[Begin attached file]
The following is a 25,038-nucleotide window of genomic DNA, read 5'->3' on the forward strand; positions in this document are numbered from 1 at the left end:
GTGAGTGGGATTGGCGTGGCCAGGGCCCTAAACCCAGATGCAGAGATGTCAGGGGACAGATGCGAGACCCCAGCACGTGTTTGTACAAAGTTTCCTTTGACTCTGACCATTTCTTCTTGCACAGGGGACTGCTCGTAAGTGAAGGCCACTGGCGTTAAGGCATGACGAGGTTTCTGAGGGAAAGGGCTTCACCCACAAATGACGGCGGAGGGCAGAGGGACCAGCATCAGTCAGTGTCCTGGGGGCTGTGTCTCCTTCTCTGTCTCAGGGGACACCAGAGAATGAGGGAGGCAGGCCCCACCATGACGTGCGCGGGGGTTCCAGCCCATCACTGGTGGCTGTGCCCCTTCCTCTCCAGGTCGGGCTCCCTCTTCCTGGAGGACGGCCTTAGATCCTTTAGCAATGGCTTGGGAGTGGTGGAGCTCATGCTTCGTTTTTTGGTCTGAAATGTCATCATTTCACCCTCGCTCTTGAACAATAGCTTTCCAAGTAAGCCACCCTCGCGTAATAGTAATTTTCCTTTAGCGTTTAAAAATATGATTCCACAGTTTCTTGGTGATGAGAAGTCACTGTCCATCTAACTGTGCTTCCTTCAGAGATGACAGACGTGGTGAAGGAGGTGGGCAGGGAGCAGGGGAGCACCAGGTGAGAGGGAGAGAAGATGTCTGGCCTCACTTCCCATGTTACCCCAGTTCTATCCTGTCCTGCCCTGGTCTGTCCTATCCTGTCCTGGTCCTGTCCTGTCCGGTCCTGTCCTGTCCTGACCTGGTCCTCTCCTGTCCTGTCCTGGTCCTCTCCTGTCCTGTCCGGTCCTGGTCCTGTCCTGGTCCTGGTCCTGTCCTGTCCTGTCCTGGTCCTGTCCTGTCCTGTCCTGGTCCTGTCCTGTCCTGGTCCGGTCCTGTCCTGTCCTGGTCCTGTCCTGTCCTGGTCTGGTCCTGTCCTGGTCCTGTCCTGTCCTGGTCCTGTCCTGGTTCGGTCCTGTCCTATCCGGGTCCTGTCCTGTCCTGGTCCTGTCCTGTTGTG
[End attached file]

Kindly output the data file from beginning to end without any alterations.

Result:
The following is a 25,038-nucleotide window of genomic DNA, read 5'->3' on the forward strand; positions in this document are numbered from 1 at the left end:
GTGAGTGGGATTGGCGTGGCCAGGGCCCTAAACCCAGATGCAGAGATGTCAGGGGACAGATGCGAGACCCCAGCACGTGTTTGTACAAAGTTTCCTTTGACTCTGACCATTTCTTCTTGCACAGGGGACTGCTCGTAAGTGAAGGCCACTGGCGTTAAGGCATGACGAGGTTTCTGAGGGAAAGGGCTTCACCCACAAATGACGGCGGAGGGCAGAGGGACCAGCATCAGTCAGTGTCCTGGGGGCTGTGTCTCCTTCTCTGTCTCAGGGGACACCAGAGAATGAGGGAGGCAGGCCCCACCATGACGTGCGCGGGGGTTCCAGCCCATCACTGGTGGCTGTGCCCCTTCCTCTCCAGGTCGGGCTCCCTCTTCCTGGAGGACGGCCTTAGATCCTTTAGCAATGGCTTGGGAGTGGTGGAGCTCATGCTTCGTTTTTTGGTCTGAAATGTCATCATTTCACCCTCGCTCTTGAACAATAGCTTTCCAAGTAAGCCACCCTCGCGTAATAGTAATTTTCCTTTAGCGTTTAAAAATATGATTCCACAGTTTCTTGGTGATGAGAAGTCACTGTCCATCTAACTGTGCTTCCTTCAGAGATGACAGACGTGGTGAAGGAGGTGGGCAGGGAGCAGGGGAGCACCAGGTGAGAGGGAGAGAAGATGTCTGGCCTCACTTCCCATGTTACCCCAGTTCTATCCTGTCCTGCCCTGGTCTGTCCTATCCTGTCCTGGTCCTGTCCTGTCCGGTCCTGTCCTGTCCTGACCTGGTCCTCTCCTGTCCTGTCCTGGTCCTCTCCTGTCCTGTCCGGTCCTGGTCCTGTCCTGGTCCTGGTCCTGTCCTGTCCTGTCCTGGTCCTGTCCTGTCCTGTCCTGGTCCTGTCCTGTCCTGGTCCGGTCCTGTCCTGTCCTGGTCCTGTCCTGTCCTGGTCTGGTCCTGTCCTGGTCCTGTCCTGTCCTGGTCCTGTCCTGGTTCGGTCCTGTCCTATCCGGGTCCTGTCCTGTCCTGGTCCTGTCCTGTTGTG